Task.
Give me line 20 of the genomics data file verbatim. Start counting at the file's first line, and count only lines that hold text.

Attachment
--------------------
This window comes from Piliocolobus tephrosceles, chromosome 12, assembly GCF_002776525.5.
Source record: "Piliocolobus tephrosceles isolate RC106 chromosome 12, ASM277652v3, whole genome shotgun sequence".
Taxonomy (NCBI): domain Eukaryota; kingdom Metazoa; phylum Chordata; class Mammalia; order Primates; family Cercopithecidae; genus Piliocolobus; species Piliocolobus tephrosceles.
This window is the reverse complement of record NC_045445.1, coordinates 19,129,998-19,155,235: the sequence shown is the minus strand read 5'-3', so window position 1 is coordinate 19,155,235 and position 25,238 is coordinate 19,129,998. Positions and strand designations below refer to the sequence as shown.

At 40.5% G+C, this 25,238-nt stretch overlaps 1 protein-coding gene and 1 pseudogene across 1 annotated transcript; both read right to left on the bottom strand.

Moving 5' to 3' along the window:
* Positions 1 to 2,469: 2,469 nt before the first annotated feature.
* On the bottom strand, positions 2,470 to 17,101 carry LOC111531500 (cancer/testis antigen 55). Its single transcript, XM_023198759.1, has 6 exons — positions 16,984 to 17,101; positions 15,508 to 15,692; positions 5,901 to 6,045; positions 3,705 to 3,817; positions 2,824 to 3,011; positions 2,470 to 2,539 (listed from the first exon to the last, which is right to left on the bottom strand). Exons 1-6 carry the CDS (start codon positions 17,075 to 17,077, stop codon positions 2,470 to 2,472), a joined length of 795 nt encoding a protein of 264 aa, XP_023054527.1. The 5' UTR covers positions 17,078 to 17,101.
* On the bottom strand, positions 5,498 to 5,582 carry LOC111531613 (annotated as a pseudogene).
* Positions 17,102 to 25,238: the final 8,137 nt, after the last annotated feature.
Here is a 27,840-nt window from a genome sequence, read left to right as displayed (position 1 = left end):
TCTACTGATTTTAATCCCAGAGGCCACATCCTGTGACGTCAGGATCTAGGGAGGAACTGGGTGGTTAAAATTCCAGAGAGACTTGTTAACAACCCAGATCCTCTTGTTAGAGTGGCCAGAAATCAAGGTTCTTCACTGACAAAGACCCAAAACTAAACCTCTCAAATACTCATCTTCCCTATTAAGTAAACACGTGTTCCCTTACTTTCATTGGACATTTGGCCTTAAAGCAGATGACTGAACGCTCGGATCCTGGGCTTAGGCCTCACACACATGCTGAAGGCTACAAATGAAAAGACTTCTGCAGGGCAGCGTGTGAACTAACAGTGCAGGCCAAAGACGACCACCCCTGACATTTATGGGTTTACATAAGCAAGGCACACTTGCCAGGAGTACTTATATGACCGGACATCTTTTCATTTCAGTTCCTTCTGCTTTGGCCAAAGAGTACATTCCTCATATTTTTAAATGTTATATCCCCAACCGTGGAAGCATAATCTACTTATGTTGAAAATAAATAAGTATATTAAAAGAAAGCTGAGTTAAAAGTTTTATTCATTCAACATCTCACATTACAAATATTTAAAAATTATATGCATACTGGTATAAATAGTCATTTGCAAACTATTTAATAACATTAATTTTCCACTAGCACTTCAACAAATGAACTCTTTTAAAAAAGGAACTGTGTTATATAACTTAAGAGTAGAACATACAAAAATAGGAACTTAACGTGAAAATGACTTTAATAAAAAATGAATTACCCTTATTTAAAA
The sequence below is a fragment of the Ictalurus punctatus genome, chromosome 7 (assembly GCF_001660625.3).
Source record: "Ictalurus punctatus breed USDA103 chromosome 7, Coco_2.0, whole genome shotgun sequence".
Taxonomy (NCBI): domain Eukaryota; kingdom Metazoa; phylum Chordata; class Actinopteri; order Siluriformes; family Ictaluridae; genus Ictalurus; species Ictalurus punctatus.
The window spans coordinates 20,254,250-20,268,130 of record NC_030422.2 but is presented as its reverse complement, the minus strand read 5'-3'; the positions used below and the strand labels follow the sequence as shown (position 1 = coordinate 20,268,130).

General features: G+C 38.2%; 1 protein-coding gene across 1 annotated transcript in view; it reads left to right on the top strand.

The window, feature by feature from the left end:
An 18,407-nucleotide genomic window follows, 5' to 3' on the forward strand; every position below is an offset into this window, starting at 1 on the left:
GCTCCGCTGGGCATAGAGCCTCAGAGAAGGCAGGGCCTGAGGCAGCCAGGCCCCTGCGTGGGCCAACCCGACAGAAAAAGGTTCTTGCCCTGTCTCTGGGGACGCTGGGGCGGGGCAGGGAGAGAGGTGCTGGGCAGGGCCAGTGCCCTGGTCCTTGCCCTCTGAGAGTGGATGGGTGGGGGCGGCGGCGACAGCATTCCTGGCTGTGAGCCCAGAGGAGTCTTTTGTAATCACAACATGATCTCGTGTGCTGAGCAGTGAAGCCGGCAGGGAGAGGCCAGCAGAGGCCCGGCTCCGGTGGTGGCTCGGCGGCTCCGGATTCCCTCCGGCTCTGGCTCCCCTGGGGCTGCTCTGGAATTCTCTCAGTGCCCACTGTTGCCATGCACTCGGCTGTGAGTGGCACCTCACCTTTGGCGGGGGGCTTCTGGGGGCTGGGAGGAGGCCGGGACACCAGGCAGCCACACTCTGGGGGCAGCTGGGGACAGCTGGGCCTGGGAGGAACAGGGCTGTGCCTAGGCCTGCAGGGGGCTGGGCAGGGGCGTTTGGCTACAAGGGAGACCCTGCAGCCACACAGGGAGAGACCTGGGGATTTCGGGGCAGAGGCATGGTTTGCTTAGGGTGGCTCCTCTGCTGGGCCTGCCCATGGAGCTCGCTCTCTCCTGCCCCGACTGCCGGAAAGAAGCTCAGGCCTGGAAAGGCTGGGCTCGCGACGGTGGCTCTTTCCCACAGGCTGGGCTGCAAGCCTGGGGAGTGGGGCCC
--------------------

GCTCCGCTGGGCATAGAGCCTCAGAGAAGGCAGGGCCTGAGGCAGCCAGGCCCCTGCGTGGGCCAACCCGACAGAAAAAGGTTCTTGCCCTGTCTCTGGGGACGCTGGGGCGGGGCAGGGAGAGAGGTGCTGGGCAGGGCCAGTGCCCTGGTCCTTGCCCTCTGAGAGTGGATGGGTGGGGGCGGCGGCGACAGCATTCCTGGCTGTGAGCCCAGAGGAGTCTTTTGTAATCACAACATGATCTCGTGTGCTGAGCAGTGAAGCCGGCAGGGAGAGGCCAGCAGAGGCCCGGCTCCGGTGGTGGCTCGGCGGCTCCGGATTCCCTCCGGCTCTGGCTCCCCTGGGGCTGCTCTGGAATTCTCTCAGTGCCCACTGTTGCCATGCACTCGGCTGTGAGTGGCACCTCACCTTTGGCGGGGGGCTTCTGGGGGCTGGGAGGAGGCCGGGACACCAGGCAGCCACACTCTGGGGGCAGCTGGGGACAGCTGGGCCTGGGAGGAACAGGGCTGTGCCTAGGCCTGCAGGGGGCTGGGCAGGGGCGTTTGGCTACAAGGGAGACCCTGCAGCCACACAGGGAGAGACCTGGGGATTTCGGGGCAGAGGCATGGTTTGCTTAGGGTGGCTCCTCTGCTGGGCCTGCCCATGGAGCTCGCTCTCTCCTGCCCCGACTGCCGGAAAGAAGCTCAGGCCTGGAAAGGCTGGGCTCGCGACGGTGGCTCTTTCCCACAGGCTGGGCTGCAAGCCTGGGGAGTGGGGCCC